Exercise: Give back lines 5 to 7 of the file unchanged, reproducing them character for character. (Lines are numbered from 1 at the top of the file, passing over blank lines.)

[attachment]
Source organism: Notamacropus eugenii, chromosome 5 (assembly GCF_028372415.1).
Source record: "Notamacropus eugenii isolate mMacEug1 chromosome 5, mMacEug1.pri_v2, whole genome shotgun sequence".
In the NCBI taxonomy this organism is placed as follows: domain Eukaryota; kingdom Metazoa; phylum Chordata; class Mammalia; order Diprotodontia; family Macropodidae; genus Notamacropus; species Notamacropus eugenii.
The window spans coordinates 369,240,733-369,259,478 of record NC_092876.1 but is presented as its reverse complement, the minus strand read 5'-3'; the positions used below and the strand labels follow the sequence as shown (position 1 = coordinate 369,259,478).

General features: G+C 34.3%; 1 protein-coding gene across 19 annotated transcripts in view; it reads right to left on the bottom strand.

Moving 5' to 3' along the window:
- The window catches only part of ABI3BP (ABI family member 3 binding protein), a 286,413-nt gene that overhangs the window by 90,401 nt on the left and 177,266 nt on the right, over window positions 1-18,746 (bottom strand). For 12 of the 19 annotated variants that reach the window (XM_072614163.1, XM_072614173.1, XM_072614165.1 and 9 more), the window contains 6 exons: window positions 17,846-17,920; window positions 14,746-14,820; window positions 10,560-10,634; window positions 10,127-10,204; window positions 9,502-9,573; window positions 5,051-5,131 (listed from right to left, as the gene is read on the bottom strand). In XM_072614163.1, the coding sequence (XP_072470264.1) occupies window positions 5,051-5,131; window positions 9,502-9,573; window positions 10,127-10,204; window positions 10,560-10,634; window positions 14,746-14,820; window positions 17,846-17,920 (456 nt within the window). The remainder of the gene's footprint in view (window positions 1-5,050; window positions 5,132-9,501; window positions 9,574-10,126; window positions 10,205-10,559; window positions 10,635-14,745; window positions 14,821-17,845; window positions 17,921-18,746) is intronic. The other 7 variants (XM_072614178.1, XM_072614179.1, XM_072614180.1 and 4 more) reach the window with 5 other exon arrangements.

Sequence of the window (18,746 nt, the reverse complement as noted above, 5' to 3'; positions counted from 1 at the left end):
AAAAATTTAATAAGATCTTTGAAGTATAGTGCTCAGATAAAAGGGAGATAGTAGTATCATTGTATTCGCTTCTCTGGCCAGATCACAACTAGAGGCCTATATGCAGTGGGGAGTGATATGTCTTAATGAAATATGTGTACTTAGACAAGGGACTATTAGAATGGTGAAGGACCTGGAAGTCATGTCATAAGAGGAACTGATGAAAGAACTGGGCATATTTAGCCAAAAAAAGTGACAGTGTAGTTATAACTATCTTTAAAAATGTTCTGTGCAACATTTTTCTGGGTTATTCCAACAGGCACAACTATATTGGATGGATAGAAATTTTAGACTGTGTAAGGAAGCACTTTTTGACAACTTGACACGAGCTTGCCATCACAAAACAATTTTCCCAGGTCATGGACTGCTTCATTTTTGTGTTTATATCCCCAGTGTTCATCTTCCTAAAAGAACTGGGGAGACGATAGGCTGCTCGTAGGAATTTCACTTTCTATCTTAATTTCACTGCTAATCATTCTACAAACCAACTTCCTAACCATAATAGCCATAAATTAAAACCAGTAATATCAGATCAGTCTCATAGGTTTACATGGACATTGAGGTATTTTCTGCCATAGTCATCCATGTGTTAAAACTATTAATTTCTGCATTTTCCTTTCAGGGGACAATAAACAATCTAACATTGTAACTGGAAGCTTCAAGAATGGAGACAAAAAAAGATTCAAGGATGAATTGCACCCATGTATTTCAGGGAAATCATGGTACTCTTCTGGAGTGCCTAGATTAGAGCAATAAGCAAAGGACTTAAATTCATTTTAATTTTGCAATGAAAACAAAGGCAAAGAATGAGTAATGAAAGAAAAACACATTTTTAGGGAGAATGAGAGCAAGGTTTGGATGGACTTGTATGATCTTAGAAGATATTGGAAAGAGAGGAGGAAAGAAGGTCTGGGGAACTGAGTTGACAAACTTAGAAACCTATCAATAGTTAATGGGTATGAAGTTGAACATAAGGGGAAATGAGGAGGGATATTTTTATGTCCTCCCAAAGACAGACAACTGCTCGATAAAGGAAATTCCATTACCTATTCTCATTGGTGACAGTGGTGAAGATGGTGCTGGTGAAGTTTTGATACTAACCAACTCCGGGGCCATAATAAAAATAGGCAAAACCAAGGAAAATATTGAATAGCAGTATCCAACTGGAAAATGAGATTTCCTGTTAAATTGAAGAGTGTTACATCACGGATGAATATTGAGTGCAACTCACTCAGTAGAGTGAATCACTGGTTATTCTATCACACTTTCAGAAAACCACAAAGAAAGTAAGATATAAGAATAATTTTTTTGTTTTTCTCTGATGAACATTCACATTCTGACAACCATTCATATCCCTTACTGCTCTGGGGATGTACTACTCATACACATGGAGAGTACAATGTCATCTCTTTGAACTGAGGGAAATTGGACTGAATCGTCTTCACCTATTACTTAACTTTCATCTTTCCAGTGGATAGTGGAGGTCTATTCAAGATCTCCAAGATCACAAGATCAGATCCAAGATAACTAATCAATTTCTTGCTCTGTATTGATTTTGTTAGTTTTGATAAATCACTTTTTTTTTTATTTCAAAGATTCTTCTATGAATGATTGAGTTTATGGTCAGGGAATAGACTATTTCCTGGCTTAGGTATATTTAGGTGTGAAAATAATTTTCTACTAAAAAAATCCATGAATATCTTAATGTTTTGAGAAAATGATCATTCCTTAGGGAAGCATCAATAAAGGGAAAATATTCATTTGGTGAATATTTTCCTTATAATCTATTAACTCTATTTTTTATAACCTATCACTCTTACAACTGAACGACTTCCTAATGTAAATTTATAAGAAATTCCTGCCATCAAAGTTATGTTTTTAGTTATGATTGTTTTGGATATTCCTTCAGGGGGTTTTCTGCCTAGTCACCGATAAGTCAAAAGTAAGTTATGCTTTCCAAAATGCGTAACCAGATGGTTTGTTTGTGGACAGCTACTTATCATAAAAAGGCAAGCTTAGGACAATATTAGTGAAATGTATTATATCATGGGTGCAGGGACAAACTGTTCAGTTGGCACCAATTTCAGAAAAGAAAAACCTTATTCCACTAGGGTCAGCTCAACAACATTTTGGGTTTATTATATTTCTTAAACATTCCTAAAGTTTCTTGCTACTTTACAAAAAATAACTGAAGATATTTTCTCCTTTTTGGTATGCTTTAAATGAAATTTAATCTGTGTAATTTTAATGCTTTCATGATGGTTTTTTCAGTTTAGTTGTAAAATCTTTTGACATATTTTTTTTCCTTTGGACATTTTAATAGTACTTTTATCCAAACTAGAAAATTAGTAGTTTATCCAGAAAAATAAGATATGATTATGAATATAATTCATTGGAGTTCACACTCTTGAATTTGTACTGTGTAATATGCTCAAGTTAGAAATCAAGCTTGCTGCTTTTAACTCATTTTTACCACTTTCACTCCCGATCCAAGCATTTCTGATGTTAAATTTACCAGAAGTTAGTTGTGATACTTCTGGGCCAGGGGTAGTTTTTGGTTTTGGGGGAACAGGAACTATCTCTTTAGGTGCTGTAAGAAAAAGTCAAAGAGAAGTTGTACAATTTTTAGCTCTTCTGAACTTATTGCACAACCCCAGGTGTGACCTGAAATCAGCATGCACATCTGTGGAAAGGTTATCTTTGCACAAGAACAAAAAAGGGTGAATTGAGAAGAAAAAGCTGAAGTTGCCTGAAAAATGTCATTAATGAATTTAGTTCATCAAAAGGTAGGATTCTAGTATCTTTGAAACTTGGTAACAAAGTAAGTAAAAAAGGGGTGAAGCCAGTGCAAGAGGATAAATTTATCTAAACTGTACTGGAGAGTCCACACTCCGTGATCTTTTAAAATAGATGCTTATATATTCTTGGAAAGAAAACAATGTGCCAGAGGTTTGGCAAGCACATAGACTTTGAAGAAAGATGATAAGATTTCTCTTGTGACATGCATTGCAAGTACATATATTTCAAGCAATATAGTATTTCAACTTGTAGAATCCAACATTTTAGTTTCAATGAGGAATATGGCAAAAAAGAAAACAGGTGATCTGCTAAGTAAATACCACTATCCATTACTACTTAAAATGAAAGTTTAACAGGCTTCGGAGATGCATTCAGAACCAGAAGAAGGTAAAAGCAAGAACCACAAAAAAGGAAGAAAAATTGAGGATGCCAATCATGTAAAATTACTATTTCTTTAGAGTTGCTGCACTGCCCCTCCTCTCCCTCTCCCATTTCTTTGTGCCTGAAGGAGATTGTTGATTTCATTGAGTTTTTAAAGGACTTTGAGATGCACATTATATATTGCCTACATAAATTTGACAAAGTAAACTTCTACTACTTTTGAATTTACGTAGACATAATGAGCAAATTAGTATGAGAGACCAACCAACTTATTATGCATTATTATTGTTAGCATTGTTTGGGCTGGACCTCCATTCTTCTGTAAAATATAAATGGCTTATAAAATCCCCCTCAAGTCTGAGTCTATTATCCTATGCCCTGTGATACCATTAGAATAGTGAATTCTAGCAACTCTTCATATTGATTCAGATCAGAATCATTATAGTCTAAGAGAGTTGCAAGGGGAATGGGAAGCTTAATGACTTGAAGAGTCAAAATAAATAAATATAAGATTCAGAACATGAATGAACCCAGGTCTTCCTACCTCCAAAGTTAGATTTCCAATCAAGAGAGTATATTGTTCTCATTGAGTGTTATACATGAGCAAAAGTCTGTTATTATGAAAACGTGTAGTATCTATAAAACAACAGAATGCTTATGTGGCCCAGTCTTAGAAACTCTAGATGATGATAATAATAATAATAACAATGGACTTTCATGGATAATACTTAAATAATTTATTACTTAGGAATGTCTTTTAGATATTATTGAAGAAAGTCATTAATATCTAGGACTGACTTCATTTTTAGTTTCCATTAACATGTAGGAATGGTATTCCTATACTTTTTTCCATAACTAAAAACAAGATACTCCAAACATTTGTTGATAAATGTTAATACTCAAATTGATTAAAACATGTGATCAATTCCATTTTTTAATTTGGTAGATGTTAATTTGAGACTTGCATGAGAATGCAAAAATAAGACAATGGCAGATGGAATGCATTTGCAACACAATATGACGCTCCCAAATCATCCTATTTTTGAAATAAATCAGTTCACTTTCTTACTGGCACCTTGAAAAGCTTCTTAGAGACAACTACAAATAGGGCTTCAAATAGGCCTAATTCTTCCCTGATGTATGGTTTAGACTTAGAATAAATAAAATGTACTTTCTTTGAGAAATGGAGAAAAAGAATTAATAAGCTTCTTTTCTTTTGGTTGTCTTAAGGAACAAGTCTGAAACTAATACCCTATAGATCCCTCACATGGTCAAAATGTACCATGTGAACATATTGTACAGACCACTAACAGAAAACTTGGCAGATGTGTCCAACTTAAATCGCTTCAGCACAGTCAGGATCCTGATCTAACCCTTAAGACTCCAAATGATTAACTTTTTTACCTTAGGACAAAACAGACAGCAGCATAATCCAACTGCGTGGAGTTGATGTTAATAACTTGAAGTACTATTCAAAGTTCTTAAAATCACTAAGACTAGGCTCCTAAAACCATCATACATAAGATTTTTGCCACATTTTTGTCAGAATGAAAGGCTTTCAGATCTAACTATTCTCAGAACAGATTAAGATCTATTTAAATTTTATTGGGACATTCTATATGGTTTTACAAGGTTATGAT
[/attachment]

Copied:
General features: G+C 34.3%; 1 protein-coding gene across 19 annotated transcripts in view; it reads right to left on the bottom strand.

Moving 5' to 3' along the window:
- The window catches only part of ABI3BP (ABI family member 3 binding protein), a 286,413-nt gene that overhangs the window by 90,401 nt on the left and 177,266 nt on the right, over window positions 1-18,746 (bottom strand). For 12 of the 19 annotated variants that reach the window (XM_072614163.1, XM_072614173.1, XM_072614165.1 and 9 more), the window contains 6 exons: window positions 17,846-17,920; window positions 14,746-14,820; window positions 10,560-10,634; window positions 10,127-10,204; window positions 9,502-9,573; window positions 5,051-5,131 (listed from right to left, as the gene is read on the bottom strand). In XM_072614163.1, the coding sequence (XP_072470264.1) occupies window positions 5,051-5,131; window positions 9,502-9,573; window positions 10,127-10,204; window positions 10,560-10,634; window positions 14,746-14,820; window positions 17,846-17,920 (456 nt within the window). The remainder of the gene's footprint in view (window positions 1-5,050; window positions 5,132-9,501; window positions 9,574-10,126; window positions 10,205-10,559; window positions 10,635-14,745; window positions 14,821-17,845; window positions 17,921-18,746) is intronic. The other 7 variants (XM_072614178.1, XM_072614179.1, XM_072614180.1 and 4 more) reach the window with 5 other exon arrangements.